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Letters of the Diaspora from San Diego, California: Activist and Community Organizer, Luqman Barwari

 

Kurdish Herald Vol. 1 Issue 5, September 2009 - by Vahal A. Abdulrahman

 

“Immigration is not simply a tradition in America, it is the essence of America,” said Mr. Luqman Barwari as we talked about the Kurdish-American community. Mr. Barwari, a resident of Southern California, has his roots in Iraqi Kurdistan, the land he fled in 1975. Building a new life in the United States, he not only mastered the English language very quickly, but went on to earn a number of higher degrees. He currently works at one of the world’s leading biotechnology companies as a scientist focusing on molecular biology.


There are roughly 50,000 Iraqi Kurds living in the United States, most of whom have come during one of three waves of immigration. The first wave occurred following the 1975 Algiers Agreement, which led to the end of the Mullah Mustafa Barzani’s Kurdish revolt in Iraq. The second wave occurred in the aftermath of the Anfal campaign, which ended in 1988, and 1991 uprising following Iraq’s expulsion from Kuwait. The third and most recent wave included when the staff and families of Kurdistan-based NGOs that left the region in 1996 following the stalemate that halted the Kurdish factional war of the mid-1990’s. Collectively, this community of Kurdish-Americans is scattered on both coasts of the United States, which the biggest concentration of Kurds in America being found in Nashville, Tennessee, a city otherwise known for its contributions to American music.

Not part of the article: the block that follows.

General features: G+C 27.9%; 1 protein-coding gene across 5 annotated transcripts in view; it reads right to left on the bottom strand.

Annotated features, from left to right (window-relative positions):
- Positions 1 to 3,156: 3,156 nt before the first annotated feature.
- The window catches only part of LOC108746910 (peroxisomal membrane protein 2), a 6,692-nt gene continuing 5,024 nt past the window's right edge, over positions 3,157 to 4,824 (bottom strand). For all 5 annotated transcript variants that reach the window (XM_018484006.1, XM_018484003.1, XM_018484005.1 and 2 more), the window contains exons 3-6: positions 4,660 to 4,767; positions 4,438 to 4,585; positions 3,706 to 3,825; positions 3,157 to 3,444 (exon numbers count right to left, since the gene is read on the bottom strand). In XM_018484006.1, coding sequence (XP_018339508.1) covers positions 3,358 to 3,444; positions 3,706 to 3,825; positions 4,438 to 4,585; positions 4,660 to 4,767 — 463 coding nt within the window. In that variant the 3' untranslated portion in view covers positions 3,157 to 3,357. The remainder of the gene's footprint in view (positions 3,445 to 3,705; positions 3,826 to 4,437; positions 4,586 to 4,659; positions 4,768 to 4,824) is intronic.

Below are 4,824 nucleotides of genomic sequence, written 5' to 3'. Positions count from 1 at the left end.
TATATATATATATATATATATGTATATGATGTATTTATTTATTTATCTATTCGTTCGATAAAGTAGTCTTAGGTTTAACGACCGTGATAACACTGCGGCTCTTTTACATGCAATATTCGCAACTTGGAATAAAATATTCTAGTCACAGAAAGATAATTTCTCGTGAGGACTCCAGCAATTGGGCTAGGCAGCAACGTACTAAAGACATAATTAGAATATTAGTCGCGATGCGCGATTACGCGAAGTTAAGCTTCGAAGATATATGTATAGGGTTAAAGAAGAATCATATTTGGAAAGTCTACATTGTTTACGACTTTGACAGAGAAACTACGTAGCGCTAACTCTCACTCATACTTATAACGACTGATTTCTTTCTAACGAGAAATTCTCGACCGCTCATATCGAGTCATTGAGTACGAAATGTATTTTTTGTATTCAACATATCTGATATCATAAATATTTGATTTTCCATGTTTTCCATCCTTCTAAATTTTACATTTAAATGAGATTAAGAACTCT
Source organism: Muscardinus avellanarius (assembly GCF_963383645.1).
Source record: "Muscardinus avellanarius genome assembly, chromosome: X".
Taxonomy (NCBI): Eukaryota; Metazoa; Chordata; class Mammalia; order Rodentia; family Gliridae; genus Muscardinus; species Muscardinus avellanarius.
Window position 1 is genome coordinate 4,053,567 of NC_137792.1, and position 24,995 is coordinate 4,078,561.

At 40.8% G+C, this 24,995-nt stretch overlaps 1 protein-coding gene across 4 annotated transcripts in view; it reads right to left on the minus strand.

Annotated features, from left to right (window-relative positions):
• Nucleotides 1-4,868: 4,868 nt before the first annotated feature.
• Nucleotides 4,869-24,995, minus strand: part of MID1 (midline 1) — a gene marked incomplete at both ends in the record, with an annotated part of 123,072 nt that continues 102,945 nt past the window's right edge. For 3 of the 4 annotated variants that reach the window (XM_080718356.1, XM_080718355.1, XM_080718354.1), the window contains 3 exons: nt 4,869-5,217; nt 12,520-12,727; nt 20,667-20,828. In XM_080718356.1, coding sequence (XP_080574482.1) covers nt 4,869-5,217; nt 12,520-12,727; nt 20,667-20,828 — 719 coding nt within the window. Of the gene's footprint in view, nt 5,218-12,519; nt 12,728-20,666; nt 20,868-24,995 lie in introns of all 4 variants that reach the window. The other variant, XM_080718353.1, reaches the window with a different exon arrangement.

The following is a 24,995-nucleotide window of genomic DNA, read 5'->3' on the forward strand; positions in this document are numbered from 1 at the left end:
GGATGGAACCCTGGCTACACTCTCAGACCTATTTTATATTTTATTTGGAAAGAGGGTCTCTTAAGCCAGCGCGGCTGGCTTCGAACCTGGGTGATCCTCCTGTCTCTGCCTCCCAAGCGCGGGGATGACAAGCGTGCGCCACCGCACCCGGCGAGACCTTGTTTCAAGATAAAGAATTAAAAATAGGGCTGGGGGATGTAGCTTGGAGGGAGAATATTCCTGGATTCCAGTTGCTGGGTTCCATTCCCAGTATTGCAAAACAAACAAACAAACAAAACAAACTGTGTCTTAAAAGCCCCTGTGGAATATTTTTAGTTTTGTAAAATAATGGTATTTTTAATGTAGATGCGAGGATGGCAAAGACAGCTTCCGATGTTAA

Kurdish activist and community organizer, Luqman Barwari, in Hasankeyf © Kurdish Herald 2009

 

There are other Kurdish communities of considerable size throughout the United States, one of which is in Southern California, namely in San Diego, where some 10,000 people there identify themselves as Kurds. Not too far from San Diego lives Mr. Barwari; a long-time community leader who recently spoke to me at length about the situation of Kurdish-Americans, their activism and overall advancement and integration, using California’s San Diego County as a model.